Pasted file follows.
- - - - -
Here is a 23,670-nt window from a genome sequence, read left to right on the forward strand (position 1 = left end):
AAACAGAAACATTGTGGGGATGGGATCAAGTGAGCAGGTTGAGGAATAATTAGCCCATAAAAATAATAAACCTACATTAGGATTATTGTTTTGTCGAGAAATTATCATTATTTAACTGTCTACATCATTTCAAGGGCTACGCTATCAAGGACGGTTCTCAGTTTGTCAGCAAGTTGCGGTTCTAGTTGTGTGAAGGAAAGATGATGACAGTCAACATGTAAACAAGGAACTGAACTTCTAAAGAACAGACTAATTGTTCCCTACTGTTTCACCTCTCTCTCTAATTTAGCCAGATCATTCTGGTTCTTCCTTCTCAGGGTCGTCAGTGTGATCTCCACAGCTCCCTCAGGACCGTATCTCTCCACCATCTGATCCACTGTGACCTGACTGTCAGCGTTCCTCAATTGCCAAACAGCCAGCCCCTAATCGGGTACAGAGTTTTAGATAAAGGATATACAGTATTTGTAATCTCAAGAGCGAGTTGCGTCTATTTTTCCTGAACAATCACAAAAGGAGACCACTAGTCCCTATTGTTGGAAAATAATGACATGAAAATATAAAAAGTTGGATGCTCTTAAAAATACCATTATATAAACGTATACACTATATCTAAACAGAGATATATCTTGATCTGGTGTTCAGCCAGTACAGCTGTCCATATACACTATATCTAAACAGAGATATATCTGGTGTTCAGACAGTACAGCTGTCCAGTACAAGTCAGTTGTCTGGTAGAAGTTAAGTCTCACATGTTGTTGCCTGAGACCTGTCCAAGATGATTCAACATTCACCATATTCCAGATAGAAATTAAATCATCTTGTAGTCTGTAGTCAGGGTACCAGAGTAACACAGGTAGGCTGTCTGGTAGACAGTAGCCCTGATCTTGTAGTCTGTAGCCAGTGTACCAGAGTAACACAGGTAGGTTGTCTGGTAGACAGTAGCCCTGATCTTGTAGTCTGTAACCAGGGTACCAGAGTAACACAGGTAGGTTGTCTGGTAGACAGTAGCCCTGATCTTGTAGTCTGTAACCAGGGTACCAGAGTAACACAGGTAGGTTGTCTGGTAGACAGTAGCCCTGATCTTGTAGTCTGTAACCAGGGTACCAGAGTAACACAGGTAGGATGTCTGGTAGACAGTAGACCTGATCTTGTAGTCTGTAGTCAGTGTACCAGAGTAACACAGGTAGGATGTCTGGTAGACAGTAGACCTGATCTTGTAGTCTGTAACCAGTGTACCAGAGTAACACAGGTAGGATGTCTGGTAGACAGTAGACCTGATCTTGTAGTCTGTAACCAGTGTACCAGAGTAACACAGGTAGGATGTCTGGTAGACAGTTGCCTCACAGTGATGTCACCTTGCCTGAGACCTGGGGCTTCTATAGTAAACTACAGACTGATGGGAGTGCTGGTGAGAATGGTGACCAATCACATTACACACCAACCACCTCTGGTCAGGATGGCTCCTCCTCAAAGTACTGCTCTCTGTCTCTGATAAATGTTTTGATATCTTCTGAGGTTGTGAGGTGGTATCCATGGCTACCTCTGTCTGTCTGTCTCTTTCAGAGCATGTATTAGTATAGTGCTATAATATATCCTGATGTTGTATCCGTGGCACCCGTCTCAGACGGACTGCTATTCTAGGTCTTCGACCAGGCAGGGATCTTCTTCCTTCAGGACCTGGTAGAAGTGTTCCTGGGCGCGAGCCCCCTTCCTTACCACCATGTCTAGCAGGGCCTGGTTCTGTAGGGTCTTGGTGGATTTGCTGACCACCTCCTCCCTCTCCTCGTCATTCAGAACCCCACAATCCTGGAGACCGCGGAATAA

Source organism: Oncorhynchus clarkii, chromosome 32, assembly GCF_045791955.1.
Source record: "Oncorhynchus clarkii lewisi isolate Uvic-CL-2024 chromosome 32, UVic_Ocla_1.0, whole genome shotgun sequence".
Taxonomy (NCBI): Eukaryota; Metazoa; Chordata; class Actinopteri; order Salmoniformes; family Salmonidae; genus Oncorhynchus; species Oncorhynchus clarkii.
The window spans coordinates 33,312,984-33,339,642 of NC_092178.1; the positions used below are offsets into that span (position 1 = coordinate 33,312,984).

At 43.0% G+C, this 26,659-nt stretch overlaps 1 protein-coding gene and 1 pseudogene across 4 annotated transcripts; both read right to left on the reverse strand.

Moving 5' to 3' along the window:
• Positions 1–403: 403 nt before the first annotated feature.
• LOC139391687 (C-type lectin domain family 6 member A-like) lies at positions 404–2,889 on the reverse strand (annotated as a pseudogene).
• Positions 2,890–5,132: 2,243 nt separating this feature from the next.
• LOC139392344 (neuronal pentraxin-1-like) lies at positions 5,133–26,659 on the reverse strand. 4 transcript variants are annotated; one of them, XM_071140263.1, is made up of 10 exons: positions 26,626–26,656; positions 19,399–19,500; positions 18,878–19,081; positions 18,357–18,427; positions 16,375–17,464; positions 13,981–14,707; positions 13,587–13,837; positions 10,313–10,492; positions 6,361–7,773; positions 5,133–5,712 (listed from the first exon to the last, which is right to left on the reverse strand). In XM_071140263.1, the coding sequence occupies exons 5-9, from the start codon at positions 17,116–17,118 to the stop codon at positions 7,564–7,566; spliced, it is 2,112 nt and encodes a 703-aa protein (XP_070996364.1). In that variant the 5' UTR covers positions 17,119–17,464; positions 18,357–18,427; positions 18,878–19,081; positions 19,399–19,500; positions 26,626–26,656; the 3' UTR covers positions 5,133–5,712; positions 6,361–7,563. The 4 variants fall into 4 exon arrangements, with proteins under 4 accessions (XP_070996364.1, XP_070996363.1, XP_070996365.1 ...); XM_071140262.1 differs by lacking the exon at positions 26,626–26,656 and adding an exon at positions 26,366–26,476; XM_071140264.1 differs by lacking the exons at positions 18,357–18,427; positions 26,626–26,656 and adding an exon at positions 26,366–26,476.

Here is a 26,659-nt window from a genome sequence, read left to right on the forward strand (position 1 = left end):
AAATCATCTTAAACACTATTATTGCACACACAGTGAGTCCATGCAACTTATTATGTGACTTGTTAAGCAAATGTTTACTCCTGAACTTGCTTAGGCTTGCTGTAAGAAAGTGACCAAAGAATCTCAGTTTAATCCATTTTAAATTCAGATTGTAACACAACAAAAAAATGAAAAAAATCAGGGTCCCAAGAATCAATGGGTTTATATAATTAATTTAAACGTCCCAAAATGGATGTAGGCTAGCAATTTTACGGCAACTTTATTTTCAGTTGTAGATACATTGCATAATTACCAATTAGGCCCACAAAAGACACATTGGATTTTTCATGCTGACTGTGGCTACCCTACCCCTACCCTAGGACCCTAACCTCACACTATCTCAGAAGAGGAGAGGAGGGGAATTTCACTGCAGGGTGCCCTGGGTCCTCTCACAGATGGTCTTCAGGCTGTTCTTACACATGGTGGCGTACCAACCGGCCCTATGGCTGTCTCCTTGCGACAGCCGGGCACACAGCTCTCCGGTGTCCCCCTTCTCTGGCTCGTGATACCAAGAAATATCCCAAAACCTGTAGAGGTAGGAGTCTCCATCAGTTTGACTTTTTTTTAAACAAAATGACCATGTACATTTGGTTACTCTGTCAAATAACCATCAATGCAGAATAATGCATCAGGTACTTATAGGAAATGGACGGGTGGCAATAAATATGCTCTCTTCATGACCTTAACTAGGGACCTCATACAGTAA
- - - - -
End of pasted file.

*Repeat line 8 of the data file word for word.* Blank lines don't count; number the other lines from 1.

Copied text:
Moving 5' to 3' along the window: